Email updates

Keep up to date with the latest news and content from BMC Bioinformatics and BioMed Central.

Open Access Highly Accessed Research article

Interpretation of multiple probe sets mapping to the same gene in Affymetrix GeneChips

Maria A Stalteri and Andrew P Harrison*

Author Affiliations

Departments of Biological Sciences and Mathematical Sciences, University of Essex, Wivenhoe Park, Colchester, Essex CO4 3SQ, UK

For all author emails, please log on.

BMC Bioinformatics 2007, 8:13  doi:10.1186/1471-2105-8-13

Published: 15 January 2007

Abstract

Background

Affymetrix GeneChip technology enables the parallel observations of tens of thousands of genes. It is important that the probe set annotations are reliable so that biological inferences can be made about genes which undergo differential expression. Probe sets representing the same gene might be expected to show similar fold changes/z-scores, however this is in fact not the case.

Results

We have made a case study of the mouse Surf4, chosen because it is a gene that was reported to be represented by the same eight probe sets on the MOE430A array by both Affymetrix and Bioconductor in early 2004. Only five of the probe sets actually detect Surf4 transcripts. Two of the probe sets detect splice variants of Surf2. We have also studied the expression changes of the eight probe sets in a public-domain microarray experiment. The transcripts for Surf4 are correlated in time, and similarly the transcripts for Surf2 are also correlated in time. However, the transcripts for Surf4 and Surf2 are not correlated. This proof of principle shows that observations of expression can be used to confirm, or otherwise, annotation discrepancies.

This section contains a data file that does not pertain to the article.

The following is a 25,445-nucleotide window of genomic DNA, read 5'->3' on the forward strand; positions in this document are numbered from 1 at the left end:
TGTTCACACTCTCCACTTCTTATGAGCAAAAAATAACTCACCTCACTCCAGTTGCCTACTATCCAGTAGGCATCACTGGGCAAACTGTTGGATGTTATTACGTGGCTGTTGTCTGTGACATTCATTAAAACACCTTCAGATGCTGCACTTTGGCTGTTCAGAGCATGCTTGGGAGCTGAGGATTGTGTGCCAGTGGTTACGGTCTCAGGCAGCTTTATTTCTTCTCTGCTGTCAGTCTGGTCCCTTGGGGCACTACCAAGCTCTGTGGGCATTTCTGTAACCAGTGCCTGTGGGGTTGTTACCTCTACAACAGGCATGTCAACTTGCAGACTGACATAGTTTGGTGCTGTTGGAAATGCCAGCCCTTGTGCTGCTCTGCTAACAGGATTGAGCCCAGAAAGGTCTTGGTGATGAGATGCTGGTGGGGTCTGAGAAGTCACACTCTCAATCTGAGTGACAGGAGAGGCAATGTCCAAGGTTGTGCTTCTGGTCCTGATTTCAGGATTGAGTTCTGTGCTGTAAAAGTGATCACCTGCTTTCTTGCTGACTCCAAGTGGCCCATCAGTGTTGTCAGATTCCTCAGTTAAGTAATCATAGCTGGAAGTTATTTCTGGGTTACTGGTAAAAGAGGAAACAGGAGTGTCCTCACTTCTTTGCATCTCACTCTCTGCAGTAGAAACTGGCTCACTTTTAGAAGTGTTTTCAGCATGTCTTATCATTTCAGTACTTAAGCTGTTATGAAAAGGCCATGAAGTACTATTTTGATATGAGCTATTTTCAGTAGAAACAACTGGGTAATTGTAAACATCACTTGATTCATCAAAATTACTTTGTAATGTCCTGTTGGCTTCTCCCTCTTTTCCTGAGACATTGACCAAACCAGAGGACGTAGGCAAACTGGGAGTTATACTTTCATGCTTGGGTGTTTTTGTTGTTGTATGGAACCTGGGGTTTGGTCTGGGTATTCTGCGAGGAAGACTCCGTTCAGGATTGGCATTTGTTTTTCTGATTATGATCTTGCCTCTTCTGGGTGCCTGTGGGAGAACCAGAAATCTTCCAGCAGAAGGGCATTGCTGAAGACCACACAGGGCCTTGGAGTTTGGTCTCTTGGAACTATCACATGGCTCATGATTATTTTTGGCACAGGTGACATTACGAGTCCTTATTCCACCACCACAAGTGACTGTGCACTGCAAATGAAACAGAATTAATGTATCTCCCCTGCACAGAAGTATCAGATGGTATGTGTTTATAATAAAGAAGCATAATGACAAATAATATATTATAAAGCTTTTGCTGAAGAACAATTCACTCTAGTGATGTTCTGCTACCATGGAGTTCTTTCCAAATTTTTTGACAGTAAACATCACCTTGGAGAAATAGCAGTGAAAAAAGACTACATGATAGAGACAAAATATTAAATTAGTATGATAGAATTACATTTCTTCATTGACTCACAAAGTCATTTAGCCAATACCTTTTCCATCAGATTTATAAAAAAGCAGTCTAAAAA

We have also investigated groups of probe sets on the RAE230A array that are assigned to the same LocusID, but which show large variances in differential expression in any one of three different experiments on rat. The probe set groups with high variances are found to represent cases of alternative splicing, use of alternative poly(A) signals, or incorrect annotations.

Conclusion

Our results indicate that some probe sets should not be considered as unique measures of transcription, because the individual probes map to more than one transcript dependent upon the biological condition. Our results highlight the need for care when assessing whether groups of probe sets all measure the same transcript.